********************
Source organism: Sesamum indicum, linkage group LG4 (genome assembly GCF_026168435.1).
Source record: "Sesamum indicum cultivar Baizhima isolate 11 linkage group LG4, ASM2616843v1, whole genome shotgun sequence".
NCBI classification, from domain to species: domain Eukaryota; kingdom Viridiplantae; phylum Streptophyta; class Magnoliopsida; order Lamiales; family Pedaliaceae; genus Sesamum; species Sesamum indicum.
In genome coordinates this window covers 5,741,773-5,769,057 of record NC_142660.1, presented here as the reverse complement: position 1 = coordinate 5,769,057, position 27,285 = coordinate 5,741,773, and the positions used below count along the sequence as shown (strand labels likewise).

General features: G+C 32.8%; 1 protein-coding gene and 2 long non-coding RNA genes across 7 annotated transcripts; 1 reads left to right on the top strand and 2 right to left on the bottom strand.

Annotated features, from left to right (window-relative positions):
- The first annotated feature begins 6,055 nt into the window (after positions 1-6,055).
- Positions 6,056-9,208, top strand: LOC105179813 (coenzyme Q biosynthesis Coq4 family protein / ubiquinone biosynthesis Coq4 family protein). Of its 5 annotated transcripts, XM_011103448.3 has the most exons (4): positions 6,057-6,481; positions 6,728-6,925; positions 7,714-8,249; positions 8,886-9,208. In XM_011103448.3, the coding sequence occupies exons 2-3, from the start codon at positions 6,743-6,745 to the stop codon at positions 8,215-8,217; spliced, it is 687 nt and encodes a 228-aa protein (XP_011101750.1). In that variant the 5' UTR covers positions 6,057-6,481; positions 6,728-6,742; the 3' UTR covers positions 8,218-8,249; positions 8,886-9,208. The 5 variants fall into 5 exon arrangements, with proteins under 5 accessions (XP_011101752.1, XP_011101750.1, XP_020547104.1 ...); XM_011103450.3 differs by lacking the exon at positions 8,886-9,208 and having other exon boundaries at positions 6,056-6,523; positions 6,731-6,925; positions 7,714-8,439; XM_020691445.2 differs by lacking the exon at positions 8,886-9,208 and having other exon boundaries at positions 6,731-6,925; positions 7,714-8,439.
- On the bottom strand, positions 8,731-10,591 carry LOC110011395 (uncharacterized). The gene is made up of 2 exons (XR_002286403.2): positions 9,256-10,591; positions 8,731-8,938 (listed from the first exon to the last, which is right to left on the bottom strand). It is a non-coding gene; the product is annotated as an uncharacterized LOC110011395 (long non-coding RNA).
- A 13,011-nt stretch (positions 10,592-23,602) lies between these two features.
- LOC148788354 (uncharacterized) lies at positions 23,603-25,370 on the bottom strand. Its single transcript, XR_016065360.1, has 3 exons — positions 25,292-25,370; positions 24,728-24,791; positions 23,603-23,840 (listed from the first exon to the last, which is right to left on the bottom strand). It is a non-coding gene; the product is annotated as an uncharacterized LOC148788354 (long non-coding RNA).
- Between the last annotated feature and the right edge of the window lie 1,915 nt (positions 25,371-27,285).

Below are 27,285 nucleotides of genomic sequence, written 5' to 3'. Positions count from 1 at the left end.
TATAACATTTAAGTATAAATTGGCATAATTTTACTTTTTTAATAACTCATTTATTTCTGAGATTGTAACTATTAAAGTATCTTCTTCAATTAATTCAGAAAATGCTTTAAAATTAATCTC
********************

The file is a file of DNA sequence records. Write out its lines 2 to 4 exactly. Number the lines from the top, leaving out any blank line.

Source record: "Sesamum indicum cultivar Baizhima isolate 11 linkage group LG4, ASM2616843v1, whole genome shotgun sequence".
NCBI classification, from domain to species: domain Eukaryota; kingdom Viridiplantae; phylum Streptophyta; class Magnoliopsida; order Lamiales; family Pedaliaceae; genus Sesamum; species Sesamum indicum.
In genome coordinates this window covers 5,741,773-5,769,057 of record NC_142660.1, presented here as the reverse complement: position 1 = coordinate 5,769,057, position 27,285 = coordinate 5,741,773, and the positions used below count along the sequence as shown (strand labels likewise).